Southern Italy train crash possibly caused by "human error"

Southern Italy train crash possibly caused by "human error"
By Luke Barber
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Station masters relied on communications by telephone to advise on trains on the remote single line track on Southern Italy and no automated brake or signaling system was in place.


The antiquated communications system used to regulate traffic on the line where two trains collided on Tuesday has been mooted by investigators as a possible line of inquiry.

Dozens of rescue workers are still searching the wreckage and officials are looking into one of the black boxes recovered from the scene of the crash.

Aerial photograph shows tragic scale of train crash near #Andria in Southern #Italy – at least 10 feared dead

— Julián Miglierini (@julianmig) 12 July 2016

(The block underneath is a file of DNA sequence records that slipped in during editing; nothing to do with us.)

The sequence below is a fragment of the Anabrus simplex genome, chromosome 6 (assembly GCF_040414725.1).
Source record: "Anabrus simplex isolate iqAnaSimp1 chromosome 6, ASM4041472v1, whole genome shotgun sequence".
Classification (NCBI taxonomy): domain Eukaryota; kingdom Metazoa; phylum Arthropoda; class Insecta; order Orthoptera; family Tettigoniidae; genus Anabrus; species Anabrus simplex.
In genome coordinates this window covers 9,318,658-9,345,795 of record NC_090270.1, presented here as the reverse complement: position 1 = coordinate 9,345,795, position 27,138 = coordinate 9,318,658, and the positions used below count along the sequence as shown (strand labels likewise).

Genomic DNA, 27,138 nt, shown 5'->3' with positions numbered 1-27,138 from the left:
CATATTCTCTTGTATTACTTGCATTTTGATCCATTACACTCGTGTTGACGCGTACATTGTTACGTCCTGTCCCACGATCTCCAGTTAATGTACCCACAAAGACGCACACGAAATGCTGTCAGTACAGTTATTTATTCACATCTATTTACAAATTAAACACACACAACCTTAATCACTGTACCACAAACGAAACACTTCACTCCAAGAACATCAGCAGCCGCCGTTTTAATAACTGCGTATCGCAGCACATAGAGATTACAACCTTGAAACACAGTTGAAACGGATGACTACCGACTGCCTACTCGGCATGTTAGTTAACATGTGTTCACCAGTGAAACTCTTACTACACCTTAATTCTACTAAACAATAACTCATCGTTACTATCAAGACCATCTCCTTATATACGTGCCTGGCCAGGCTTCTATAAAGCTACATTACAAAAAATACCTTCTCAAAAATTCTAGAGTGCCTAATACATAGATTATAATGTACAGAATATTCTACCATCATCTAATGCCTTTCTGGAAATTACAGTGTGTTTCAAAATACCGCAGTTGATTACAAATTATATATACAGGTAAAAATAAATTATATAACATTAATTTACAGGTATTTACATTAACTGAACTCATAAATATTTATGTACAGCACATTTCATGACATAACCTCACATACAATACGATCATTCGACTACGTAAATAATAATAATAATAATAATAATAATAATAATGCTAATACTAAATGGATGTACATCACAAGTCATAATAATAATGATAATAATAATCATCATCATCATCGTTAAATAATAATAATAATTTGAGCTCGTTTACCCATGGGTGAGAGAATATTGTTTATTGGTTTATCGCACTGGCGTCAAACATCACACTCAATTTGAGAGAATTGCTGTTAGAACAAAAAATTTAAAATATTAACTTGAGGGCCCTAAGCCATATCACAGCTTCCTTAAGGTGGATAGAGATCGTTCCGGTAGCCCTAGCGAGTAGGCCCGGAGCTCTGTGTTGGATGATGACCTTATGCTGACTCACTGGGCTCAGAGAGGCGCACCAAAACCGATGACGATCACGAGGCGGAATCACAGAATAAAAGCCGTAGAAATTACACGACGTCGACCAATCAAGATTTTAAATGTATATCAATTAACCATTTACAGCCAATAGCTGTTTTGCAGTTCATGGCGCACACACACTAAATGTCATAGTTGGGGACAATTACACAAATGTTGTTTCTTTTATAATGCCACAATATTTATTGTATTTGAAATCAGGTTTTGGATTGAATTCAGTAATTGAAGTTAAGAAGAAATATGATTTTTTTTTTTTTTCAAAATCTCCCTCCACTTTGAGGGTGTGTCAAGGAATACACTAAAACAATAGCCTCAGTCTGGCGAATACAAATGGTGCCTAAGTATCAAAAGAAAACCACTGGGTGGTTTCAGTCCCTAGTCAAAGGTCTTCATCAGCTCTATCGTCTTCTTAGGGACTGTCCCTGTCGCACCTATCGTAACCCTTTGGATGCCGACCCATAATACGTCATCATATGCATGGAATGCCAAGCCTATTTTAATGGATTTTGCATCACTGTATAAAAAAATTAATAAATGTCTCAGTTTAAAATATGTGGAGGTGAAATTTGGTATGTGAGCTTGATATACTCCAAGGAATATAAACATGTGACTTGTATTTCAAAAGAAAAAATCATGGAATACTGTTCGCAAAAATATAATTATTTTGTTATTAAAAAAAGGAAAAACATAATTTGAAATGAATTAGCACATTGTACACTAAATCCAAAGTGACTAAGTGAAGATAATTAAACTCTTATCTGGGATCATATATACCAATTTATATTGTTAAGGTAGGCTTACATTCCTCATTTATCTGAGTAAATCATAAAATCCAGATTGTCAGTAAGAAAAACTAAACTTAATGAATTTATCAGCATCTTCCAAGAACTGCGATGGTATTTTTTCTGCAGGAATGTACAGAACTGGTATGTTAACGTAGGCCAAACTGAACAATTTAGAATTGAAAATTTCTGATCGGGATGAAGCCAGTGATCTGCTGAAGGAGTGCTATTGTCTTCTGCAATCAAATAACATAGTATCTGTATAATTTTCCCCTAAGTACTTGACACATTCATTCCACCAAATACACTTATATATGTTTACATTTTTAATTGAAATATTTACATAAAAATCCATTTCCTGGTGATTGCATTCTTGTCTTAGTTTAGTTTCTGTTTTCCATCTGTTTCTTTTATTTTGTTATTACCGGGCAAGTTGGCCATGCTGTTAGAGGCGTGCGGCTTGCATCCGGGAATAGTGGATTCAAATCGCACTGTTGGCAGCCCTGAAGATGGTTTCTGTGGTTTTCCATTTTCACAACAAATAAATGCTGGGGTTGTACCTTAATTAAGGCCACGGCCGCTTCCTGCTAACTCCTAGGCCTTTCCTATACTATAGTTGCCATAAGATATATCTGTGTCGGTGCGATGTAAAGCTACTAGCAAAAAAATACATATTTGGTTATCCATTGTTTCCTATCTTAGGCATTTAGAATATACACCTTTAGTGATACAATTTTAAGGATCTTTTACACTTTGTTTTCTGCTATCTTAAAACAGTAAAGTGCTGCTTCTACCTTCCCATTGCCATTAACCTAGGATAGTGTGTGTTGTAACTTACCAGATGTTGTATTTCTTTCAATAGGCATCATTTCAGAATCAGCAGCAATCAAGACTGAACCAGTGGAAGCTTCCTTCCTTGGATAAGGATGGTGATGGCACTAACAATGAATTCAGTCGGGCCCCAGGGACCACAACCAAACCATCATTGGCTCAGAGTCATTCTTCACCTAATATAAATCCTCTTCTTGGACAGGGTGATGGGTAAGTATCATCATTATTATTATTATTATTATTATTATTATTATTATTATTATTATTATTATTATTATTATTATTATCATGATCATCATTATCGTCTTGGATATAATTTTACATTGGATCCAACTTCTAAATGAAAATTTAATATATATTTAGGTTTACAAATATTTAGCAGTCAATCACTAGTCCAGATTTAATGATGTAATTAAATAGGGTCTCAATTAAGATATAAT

An outdated communications system which relied on telephone calls between station masters, was used to monitor and regulate traffic on the line, and “human error” is regarded as a potential line of inquiry.

Instead of having an automated alert or brake system in place, station masters had to communicate with each other in phone calls to advise of trains running on the single track.

Railway police Commander Giancarlo Conticchio told the Associated Press that “surely one of the two trains shouldn’t have been there,

“And surely there was an error. We need to determine the cause of the error.”

Prosecutor for the Trani area Francesco Giannella said that all other possible causes must be ruled out before the incident is put down as a result of human error.

Speaking of the investigation Giannella said: “We will start with the immediate situation then deepen the investigation to try to understand if there is an organisational or technical problem beyond any human errors made by individuals, if any were made.”

The head-on collision which occurred on a remote single-track line north of the city of Bari claimed the lives of at least 23 people, and relatives of passengers say more could be missing.

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